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Language memoirs & linguistic autobiographies: the multilingual subject's self-narrative in comparative literature today

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Organizer: Louise Sampagnay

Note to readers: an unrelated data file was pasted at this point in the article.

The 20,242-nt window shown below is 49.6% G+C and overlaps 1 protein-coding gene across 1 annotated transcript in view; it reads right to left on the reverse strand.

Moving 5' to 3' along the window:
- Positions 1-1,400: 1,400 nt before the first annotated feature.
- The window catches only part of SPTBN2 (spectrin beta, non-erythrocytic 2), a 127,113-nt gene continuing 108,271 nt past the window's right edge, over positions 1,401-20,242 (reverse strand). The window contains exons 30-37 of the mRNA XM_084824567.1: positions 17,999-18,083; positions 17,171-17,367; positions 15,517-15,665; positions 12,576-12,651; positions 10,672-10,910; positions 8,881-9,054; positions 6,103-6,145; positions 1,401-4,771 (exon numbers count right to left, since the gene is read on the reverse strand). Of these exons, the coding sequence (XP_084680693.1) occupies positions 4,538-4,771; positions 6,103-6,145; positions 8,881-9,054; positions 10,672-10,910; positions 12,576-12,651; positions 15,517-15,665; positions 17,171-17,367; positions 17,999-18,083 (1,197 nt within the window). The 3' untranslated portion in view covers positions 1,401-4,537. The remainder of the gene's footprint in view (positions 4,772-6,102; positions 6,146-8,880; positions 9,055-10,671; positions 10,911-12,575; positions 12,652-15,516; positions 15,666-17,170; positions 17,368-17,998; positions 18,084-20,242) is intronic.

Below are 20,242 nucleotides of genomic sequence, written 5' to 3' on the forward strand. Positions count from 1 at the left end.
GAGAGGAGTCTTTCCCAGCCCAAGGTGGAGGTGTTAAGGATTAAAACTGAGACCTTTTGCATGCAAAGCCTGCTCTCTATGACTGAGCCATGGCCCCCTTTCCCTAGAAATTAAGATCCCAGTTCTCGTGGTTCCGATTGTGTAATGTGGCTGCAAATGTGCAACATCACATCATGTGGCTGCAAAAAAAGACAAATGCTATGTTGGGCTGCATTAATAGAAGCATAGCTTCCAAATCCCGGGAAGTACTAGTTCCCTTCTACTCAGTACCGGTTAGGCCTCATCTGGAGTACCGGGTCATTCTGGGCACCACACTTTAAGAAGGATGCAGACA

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This seminar seeks to explore whether self-narratives dealing with multilingualism are likely to challenge the heuristic foundations of comparative studies. If ‘multilingual subjects’ (Kramsch 2006) are capable of negotiating their own literary identity beyond any attachment to a specific national literature and language, what does this imply for the representation of multiculturalism in the arts and what is left to compare at the individual level? To what extent do multilingual autobiographers, by embracing several linguistic and cultural areas in their own life narrative, contribute to the reflective, transcultural stance comparative studies often seek to adopt? Multilingualism in literature has been the concern of comparative literature at least since the 1970s (Forster 1970, Steiner 1975). For over three decades, scholars have not been confining themselves to studying novels and poems that mix languages. Heeding the growth of autobiography as a genre since the 1990s, they have imported the concept of "linguistic autobiography" from the field of language acquisition to explore memoirs in which language multiplicity is displayed. When it comes to language memoirs, there seems to be two main areas of interest: firstly, scholars look at writers such as Hugo Hamilton, Elias Canetti or Emine Özdamar who stage their life either as traumatically torn between several languages, or benefitting from the cultural richness of a multilingual childhood. Another focus of research is the case of exiled writers who are compelled or called to write in a late-acquired language (Nancy Huston, Agota Kristóf, Hector Bianciotti). But are there other ways of describing the construction of one’s personality that goes beyond the focus on the chosen writing language (‘translingualism’ as described by Kellman 1991 & Ausoni 2018) or on the geographical displacement of the multilingual subject (the ‘exophony’ Arndt, Naguschewski and Stockhammer refer to in 2007)? Does the autobiographer’s level of fluency in each of their languages and/or the time of life at which their languages were acquired find an echo in the depiction of said languages in self-narratives? If there exists a heterolingual poetics, as Grutman and Suchet (2006 & 2018, both within the field of Francophone studies) argue – i.e. a specifically literary form of code-switching, how does this impact language memoirs? We welcome contributions from all linguistic and cultural areas. We understand self-narrative as encompassing any form of writing in which writers consistently attempt to represent themselves, with whatever degree of fictionalization (first- or third-person-narrative, autofiction, faction, autotheory…). One may examine at generic-related definitional problems (language memoirs, linguistic autobiographies…), case studies of specific writers, and issues regarding self-translation.

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